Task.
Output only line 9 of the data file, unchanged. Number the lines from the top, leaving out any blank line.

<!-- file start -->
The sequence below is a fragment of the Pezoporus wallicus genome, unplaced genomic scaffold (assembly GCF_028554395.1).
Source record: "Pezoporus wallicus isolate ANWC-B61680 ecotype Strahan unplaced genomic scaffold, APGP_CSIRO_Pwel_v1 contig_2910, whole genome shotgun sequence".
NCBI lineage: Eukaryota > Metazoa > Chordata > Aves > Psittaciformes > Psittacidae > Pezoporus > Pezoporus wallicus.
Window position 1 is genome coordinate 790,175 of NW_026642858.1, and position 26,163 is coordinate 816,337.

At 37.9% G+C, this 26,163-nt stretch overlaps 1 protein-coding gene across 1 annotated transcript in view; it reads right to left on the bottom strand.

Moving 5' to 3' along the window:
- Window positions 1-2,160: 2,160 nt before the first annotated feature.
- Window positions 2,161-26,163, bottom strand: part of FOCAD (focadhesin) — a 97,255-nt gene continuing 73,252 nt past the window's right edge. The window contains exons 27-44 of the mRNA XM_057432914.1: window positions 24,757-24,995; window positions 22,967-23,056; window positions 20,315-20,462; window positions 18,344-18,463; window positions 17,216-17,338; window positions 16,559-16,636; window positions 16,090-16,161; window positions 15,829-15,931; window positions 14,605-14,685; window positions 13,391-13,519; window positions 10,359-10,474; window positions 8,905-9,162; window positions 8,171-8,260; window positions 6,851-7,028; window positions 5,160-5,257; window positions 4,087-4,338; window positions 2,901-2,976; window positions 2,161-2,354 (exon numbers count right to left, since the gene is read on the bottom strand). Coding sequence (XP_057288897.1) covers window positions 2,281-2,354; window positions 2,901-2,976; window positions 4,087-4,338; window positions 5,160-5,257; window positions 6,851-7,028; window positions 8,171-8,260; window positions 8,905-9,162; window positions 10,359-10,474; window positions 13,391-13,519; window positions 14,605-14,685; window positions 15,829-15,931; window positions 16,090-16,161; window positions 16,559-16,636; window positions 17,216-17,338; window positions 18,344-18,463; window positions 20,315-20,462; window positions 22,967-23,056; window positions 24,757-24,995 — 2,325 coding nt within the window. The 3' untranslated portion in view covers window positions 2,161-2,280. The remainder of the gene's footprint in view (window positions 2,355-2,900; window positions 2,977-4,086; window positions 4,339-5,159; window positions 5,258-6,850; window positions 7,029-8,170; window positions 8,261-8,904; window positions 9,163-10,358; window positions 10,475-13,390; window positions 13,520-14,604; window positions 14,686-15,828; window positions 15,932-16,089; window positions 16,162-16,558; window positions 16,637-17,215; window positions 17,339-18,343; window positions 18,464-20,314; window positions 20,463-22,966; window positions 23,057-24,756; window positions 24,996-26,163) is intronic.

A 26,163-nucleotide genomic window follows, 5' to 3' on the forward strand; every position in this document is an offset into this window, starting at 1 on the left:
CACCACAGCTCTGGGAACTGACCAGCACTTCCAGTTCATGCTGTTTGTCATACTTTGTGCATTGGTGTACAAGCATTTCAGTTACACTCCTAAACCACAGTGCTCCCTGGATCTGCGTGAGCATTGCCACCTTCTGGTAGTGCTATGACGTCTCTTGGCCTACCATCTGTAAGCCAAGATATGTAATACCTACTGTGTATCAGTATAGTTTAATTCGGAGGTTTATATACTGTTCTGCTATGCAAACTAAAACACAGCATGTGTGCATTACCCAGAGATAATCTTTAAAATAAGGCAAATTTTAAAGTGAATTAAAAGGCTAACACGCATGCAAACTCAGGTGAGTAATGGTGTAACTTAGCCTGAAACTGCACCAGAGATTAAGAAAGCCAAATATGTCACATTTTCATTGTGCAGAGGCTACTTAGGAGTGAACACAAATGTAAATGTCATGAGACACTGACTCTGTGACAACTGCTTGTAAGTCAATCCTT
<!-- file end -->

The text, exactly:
A 26,163-nucleotide genomic window follows, 5' to 3' on the forward strand; every position in this document is an offset into this window, starting at 1 on the left: